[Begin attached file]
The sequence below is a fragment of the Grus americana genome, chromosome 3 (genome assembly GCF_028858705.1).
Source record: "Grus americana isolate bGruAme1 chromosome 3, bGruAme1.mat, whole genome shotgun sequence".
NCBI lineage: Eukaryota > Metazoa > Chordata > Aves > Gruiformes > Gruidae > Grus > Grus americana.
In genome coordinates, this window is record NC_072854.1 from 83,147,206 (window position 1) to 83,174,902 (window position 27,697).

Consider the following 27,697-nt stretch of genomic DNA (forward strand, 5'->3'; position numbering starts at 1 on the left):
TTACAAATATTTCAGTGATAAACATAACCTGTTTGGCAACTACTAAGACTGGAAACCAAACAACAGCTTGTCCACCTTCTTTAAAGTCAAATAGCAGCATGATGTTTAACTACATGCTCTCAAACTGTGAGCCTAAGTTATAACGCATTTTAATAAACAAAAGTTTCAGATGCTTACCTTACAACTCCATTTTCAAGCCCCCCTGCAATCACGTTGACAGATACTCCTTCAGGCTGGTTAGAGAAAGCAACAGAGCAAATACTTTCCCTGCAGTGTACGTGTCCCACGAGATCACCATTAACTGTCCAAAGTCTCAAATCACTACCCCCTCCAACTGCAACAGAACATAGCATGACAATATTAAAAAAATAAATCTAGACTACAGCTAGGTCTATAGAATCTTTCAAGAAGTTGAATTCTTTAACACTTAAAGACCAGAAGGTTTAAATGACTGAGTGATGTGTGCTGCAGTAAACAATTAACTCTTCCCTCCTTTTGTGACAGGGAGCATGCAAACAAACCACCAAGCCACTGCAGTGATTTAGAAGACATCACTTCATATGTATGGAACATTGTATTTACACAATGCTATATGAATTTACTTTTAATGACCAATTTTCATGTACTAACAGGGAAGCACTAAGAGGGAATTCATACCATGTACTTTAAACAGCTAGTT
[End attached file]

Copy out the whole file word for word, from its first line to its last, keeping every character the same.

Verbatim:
The sequence below is a fragment of the Grus americana genome, chromosome 3 (genome assembly GCF_028858705.1).
Source record: "Grus americana isolate bGruAme1 chromosome 3, bGruAme1.mat, whole genome shotgun sequence".
NCBI lineage: Eukaryota > Metazoa > Chordata > Aves > Gruiformes > Gruidae > Grus > Grus americana.
In genome coordinates, this window is record NC_072854.1 from 83,147,206 (window position 1) to 83,174,902 (window position 27,697).

Consider the following 27,697-nt stretch of genomic DNA (forward strand, 5'->3'; position numbering starts at 1 on the left):
TTACAAATATTTCAGTGATAAACATAACCTGTTTGGCAACTACTAAGACTGGAAACCAAACAACAGCTTGTCCACCTTCTTTAAAGTCAAATAGCAGCATGATGTTTAACTACATGCTCTCAAACTGTGAGCCTAAGTTATAACGCATTTTAATAAACAAAAGTTTCAGATGCTTACCTTACAACTCCATTTTCAAGCCCCCCTGCAATCACGTTGACAGATACTCCTTCAGGCTGGTTAGAGAAAGCAACAGAGCAAATACTTTCCCTGCAGTGTACGTGTCCCACGAGATCACCATTAACTGTCCAAAGTCTCAAATCACTACCCCCTCCAACTGCAACAGAACATAGCATGACAATATTAAAAAAATAAATCTAGACTACAGCTAGGTCTATAGAATCTTTCAAGAAGTTGAATTCTTTAACACTTAAAGACCAGAAGGTTTAAATGACTGAGTGATGTGTGCTGCAGTAAACAATTAACTCTTCCCTCCTTTTGTGACAGGGAGCATGCAAACAAACCACCAAGCCACTGCAGTGATTTAGAAGACATCACTTCATATGTATGGAACATTGTATTTACACAATGCTATATGAATTTACTTTTAATGACCAATTTTCATGTACTAACAGGGAAGCACTAAGAGGGAATTCATACCATGTACTTTAAACAGCTAGTT